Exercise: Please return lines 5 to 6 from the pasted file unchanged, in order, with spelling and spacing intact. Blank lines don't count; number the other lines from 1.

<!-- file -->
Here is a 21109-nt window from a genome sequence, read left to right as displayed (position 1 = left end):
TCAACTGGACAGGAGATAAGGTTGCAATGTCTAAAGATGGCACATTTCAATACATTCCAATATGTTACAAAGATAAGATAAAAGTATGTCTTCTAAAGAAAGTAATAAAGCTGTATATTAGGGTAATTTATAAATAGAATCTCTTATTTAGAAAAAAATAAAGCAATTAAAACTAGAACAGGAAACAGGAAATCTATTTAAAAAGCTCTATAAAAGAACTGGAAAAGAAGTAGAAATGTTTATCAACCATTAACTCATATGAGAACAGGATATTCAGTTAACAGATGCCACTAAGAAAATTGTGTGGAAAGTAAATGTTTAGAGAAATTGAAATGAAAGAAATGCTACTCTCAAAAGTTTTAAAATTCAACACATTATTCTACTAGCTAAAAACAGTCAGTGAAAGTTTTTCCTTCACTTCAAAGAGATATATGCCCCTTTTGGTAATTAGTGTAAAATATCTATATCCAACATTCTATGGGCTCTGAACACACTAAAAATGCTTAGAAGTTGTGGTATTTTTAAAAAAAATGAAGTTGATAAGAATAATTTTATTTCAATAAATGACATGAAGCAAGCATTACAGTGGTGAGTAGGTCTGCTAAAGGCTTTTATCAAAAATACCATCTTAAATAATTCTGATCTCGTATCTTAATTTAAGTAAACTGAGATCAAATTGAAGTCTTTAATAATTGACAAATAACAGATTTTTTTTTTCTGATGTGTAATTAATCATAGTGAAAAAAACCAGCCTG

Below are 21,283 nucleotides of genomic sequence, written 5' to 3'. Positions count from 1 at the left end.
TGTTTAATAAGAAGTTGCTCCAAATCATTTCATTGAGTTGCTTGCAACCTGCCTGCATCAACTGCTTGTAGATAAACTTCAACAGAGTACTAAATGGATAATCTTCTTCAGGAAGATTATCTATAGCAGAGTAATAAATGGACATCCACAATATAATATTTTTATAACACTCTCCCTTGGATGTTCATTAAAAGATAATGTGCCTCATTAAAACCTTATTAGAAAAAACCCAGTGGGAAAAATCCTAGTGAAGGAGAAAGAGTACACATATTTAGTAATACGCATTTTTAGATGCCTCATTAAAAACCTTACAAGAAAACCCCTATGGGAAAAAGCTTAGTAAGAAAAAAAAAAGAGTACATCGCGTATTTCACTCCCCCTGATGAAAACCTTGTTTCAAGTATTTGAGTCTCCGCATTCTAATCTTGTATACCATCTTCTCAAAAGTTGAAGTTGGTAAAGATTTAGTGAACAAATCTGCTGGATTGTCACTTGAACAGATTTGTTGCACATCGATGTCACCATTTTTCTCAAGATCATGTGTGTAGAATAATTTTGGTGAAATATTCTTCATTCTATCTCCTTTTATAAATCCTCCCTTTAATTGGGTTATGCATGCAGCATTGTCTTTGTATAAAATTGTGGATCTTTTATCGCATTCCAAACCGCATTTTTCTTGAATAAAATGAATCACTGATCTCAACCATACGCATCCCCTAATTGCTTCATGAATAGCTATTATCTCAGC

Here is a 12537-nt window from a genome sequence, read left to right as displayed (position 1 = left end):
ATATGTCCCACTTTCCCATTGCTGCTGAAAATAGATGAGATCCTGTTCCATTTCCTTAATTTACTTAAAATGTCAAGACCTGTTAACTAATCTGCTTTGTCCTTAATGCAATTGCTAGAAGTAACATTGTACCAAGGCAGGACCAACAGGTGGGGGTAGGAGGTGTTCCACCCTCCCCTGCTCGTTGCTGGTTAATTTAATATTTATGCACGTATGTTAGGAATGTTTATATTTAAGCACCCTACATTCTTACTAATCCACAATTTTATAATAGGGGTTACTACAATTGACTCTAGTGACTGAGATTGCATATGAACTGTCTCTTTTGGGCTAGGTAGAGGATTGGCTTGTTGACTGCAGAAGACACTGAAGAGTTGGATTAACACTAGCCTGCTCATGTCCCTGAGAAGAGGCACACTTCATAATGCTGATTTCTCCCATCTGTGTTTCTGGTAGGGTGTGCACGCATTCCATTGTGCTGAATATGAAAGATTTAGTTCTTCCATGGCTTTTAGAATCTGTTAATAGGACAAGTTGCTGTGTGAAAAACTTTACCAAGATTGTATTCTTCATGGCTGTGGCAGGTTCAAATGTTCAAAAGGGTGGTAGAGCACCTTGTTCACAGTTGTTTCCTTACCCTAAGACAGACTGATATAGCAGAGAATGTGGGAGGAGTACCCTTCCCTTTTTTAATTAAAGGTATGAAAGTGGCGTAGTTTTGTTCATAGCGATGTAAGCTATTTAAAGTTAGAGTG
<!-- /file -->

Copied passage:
Here is a 12537-nt window from a genome sequence, read left to right as displayed (position 1 = left end):
ATATGTCCCACTTTCCCATTGCTGCTGAAAATAGATGAGATCCTGTTCCATTTCCTTAATTTACTTAAAATGTCAAGACCTGTTAACTAATCTGCTTTGTCCTTAATGCAATTGCTAGAAGTAACATTGTACCAAGGCAGGACCAACAGGTGGGGGTAGGAGGTGTTCCACCCTCCCCTGCTCGTTGCTGGTTAATTTAATATTTATGCACGTATGTTAGGAATGTTTATATTTAAGCACCCTACATTCTTACTAATCCACAATTTTATAATAGGGGTTACTACAATTGACTCTAGTGACTGAGATTGCATATGAACTGTCTCTTTTGGGCTAGGTAGAGGATTGGCTTGTTGACTGCAGAAGACACTGAAGAGTTGGATTAACACTAGCCTGCTCATGTCCCTGAGAAGAGGCACACTTCATAATGCTGATTTCTCCCATCTGTGTTTCTGGTAGGGTGTGCACGCATTCCATTGTGCTGAATATGAAAGATTTAGTTCTTCCATGGCTTTTAGAATCTGTTAATAGGACAAGTTGCTGTGTGAAAAACTTTACCAAGATTGTATTCTTCATGGCTGTGGCAGGTTCAAATGTTCAAAAGGGTGGTAGAGCACCTTGTTCACAGTTGTTTCCTTACCCTAAGACAGACTGATATAGCAGAGAATGTGGGAGGAGTACCCTTCCCTTTTTTAATTAAAGGTATGAAAGTGGCGTAGTTTTGTTCATAGCGATGTAAGCTATTTAAAGTTAGAGTG